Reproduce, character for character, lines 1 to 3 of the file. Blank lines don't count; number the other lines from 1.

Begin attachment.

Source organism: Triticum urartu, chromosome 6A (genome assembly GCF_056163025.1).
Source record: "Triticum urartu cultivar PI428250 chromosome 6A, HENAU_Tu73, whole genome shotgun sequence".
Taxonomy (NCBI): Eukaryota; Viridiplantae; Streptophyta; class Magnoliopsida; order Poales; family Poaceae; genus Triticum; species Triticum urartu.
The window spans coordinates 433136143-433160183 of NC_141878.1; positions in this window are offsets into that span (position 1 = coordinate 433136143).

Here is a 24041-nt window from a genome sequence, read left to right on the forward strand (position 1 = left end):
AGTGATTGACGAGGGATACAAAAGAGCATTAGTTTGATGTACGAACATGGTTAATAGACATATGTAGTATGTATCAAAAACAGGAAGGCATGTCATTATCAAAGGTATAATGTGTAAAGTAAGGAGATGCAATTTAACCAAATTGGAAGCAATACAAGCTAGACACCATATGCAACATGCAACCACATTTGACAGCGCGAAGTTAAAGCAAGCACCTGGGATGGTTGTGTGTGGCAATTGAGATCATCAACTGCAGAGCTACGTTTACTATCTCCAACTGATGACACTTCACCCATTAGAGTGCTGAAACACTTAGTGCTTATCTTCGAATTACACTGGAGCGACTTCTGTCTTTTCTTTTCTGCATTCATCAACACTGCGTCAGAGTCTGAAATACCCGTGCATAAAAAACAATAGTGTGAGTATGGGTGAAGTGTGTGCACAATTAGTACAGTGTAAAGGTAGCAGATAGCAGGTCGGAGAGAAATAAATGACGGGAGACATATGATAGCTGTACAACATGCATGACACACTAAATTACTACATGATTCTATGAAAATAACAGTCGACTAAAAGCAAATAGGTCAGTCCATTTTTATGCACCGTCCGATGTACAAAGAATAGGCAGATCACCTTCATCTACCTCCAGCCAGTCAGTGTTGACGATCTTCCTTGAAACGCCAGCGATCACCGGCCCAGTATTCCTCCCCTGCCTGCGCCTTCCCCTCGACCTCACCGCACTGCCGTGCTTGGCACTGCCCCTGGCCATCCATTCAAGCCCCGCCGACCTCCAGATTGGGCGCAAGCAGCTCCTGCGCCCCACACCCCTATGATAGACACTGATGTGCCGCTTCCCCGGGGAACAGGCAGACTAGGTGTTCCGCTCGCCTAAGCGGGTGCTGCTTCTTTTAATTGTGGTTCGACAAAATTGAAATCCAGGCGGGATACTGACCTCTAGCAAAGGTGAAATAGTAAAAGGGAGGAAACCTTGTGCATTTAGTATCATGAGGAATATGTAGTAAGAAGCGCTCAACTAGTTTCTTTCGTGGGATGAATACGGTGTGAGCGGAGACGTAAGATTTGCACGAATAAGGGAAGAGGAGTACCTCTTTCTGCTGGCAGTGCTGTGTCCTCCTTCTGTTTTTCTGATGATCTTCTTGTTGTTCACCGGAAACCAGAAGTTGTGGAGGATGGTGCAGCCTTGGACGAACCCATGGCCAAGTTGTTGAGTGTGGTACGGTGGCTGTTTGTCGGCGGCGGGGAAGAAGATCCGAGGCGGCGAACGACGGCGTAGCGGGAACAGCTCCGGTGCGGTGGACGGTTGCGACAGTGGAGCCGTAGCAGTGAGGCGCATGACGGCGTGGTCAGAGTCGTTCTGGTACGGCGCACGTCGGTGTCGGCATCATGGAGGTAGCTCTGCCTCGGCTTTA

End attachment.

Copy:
Source organism: Triticum urartu, chromosome 6A (genome assembly GCF_056163025.1).
Source record: "Triticum urartu cultivar PI428250 chromosome 6A, HENAU_Tu73, whole genome shotgun sequence".
Taxonomy (NCBI): Eukaryota; Viridiplantae; Streptophyta; class Magnoliopsida; order Poales; family Poaceae; genus Triticum; species Triticum urartu.